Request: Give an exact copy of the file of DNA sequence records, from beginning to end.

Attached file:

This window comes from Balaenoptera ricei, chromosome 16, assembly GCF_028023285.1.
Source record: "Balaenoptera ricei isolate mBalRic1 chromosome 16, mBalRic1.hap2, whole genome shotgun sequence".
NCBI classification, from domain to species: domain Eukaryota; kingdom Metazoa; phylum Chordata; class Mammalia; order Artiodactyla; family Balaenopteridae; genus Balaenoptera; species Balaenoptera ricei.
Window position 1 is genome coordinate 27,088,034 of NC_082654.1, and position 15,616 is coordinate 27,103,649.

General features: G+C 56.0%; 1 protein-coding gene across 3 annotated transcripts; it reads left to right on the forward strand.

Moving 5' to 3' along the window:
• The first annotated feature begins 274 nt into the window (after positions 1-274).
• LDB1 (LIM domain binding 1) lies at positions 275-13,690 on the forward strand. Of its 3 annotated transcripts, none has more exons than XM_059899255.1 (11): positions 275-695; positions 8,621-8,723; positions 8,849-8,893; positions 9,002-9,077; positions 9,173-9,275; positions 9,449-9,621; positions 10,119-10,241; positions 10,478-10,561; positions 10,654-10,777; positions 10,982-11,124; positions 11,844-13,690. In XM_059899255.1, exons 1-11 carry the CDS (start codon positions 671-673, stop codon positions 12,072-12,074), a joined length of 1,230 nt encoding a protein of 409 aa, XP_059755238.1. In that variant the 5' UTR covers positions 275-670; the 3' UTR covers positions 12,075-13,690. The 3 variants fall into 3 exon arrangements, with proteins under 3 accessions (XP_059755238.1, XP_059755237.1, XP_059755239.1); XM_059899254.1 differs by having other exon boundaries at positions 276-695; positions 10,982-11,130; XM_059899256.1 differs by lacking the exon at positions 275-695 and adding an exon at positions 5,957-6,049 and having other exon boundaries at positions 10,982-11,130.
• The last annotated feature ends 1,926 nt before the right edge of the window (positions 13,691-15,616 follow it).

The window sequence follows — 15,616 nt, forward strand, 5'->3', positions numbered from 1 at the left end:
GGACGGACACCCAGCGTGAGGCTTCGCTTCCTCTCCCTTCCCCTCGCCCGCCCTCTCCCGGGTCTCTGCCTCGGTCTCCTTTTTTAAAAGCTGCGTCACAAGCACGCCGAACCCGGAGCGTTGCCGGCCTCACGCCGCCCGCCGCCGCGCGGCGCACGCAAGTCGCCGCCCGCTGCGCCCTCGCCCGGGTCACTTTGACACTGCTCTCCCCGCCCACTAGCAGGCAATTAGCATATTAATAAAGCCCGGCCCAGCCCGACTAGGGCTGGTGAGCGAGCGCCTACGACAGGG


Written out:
This window comes from Balaenoptera ricei, chromosome 16, assembly GCF_028023285.1.
Source record: "Balaenoptera ricei isolate mBalRic1 chromosome 16, mBalRic1.hap2, whole genome shotgun sequence".
NCBI classification, from domain to species: domain Eukaryota; kingdom Metazoa; phylum Chordata; class Mammalia; order Artiodactyla; family Balaenopteridae; genus Balaenoptera; species Balaenoptera ricei.
Window position 1 is genome coordinate 27,088,034 of NC_082654.1, and position 15,616 is coordinate 27,103,649.

General features: G+C 56.0%; 1 protein-coding gene across 3 annotated transcripts; it reads left to right on the forward strand.

Moving 5' to 3' along the window:
• The first annotated feature begins 274 nt into the window (after positions 1-274).
• LDB1 (LIM domain binding 1) lies at positions 275-13,690 on the forward strand. Of its 3 annotated transcripts, none has more exons than XM_059899255.1 (11): positions 275-695; positions 8,621-8,723; positions 8,849-8,893; positions 9,002-9,077; positions 9,173-9,275; positions 9,449-9,621; positions 10,119-10,241; positions 10,478-10,561; positions 10,654-10,777; positions 10,982-11,124; positions 11,844-13,690. In XM_059899255.1, exons 1-11 carry the CDS (start codon positions 671-673, stop codon positions 12,072-12,074), a joined length of 1,230 nt encoding a protein of 409 aa, XP_059755238.1. In that variant the 5' UTR covers positions 275-670; the 3' UTR covers positions 12,075-13,690. The 3 variants fall into 3 exon arrangements, with proteins under 3 accessions (XP_059755238.1, XP_059755237.1, XP_059755239.1); XM_059899254.1 differs by having other exon boundaries at positions 276-695; positions 10,982-11,130; XM_059899256.1 differs by lacking the exon at positions 275-695 and adding an exon at positions 5,957-6,049 and having other exon boundaries at positions 10,982-11,130.
• The last annotated feature ends 1,926 nt before the right edge of the window (positions 13,691-15,616 follow it).

The window sequence follows — 15,616 nt, forward strand, 5'->3', positions numbered from 1 at the left end:
GGACGGACACCCAGCGTGAGGCTTCGCTTCCTCTCCCTTCCCCTCGCCCGCCCTCTCCCGGGTCTCTGCCTCGGTCTCCTTTTTTAAAAGCTGCGTCACAAGCACGCCGAACCCGGAGCGTTGCCGGCCTCACGCCGCCCGCCGCCGCGCGGCGCACGCAAGTCGCCGCCCGCTGCGCCCTCGCCCGGGTCACTTTGACACTGCTCTCCCCGCCCACTAGCAGGCAATTAGCATATTAATAAAGCCCGGCCCAGCCCGACTAGGGCTGGTGAGCGAGCGCCTACGACAGGG